Q. Is Codecademy an appropriate substitute for a traditional in-person computer-science course?
A. We are used on a number of campuses as part of homework. A lot of teachers use the platform as a tool to create their own lessons that they use in the classroom. It is not just about people using curriculum and having it replace given things; it is also about them creating their own curriculum and migrating their courses online to more engaging formats. We are used as a replacement for computer-science courses, a supplement to computer-science courses, and as something people use to brush up on their skills.
Q. How would you describe Codecademy's place within the larger education-technology landscape?
A. We teach one subject and are larger in volume of users and activity than most, if not all, of the other online-learning companies. Second, I think we have done things totally differently. When you look at a lot of the companies that have proliferated in the last couple of years, they are taking offline material and they are putting it online. If you look at massively open online courses, you are seeing the classroom format from colleges being adapted and moved online.
What we are trying to do is invent a new and native way for people to end up learning and to really use technology for what it is meant to be used for, which is to improve the quality of these experiences, instead of just distributing them to more people.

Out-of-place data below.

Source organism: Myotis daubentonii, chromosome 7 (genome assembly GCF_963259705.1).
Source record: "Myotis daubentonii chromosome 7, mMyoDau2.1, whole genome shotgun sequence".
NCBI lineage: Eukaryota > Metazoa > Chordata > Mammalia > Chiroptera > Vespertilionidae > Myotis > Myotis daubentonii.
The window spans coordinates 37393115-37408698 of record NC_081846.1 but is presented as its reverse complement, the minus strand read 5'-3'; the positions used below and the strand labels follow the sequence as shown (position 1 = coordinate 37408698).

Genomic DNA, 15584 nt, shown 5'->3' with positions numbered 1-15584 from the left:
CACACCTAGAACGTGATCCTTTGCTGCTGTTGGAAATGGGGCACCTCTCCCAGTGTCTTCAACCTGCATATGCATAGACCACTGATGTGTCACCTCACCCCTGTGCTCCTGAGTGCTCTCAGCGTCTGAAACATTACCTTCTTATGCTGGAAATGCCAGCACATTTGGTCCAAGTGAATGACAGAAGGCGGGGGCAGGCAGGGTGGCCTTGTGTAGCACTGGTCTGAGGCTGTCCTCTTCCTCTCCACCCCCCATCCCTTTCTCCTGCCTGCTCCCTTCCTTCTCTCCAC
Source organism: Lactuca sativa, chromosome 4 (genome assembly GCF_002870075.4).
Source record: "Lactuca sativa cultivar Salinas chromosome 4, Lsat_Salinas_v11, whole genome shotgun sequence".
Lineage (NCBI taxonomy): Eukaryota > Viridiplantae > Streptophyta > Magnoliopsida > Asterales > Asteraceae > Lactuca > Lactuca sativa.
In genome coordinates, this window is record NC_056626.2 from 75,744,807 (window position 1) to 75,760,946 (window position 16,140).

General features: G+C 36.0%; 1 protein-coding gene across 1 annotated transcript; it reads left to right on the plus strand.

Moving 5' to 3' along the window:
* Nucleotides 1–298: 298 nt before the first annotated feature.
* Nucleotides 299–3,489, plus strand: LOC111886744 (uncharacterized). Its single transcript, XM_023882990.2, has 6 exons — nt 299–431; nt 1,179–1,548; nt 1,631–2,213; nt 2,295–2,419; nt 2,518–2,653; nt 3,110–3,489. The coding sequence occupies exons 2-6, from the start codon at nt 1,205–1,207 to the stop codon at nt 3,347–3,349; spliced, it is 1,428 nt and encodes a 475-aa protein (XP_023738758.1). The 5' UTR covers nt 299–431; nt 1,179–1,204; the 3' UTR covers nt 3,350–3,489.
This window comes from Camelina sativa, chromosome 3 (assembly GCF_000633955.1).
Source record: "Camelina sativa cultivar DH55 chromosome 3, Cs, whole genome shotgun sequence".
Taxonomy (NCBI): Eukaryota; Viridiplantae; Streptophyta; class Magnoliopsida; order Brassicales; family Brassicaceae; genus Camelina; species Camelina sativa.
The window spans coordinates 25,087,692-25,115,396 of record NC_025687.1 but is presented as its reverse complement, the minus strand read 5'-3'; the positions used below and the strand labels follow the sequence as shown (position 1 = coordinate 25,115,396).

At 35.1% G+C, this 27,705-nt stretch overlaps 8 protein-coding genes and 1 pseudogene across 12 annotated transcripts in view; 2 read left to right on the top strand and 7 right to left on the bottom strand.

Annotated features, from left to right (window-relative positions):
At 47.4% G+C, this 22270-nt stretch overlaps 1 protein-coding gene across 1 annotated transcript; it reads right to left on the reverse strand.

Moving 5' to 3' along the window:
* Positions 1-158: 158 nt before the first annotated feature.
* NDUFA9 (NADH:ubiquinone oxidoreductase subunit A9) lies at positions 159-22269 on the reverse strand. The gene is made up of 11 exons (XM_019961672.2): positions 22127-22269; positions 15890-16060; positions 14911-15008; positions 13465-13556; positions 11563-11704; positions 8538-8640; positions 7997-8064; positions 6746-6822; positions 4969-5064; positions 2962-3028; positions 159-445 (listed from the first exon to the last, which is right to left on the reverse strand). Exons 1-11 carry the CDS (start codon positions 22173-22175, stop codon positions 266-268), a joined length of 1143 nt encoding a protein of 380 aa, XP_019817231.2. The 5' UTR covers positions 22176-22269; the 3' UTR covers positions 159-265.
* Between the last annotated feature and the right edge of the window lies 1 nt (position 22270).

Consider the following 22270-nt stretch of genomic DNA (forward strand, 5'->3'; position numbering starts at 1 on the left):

We built an entirely interactive experience, one that is focused on learning by doing as opposed to learning by watching or learning by submitting homework. It leads to a much more engaging experience. When you are interacting with content all the time, it is much more interesting than watching a video and being interrupted every 10 minutes for quizzes.
Q. You and your co-founder have received a fair amount of buzz since the inception of the company. How do you balance the attention and expectations with reality?
A. We are out to build something that changes the world. Obviously that sounds grandiose and probably adds to the expectations, but when I was a student at Columbia I saw a lot of my friends, along with my co-founder Ryan seeing his friends, go through the experience of trying to find a job after graduating with a liberal-arts degree from an Ivy League institution. It was amazingly frustrating to watch people who had paid $200,000 for a four-year education and were laden with debt struggle to realize that they had no skills that were relevant.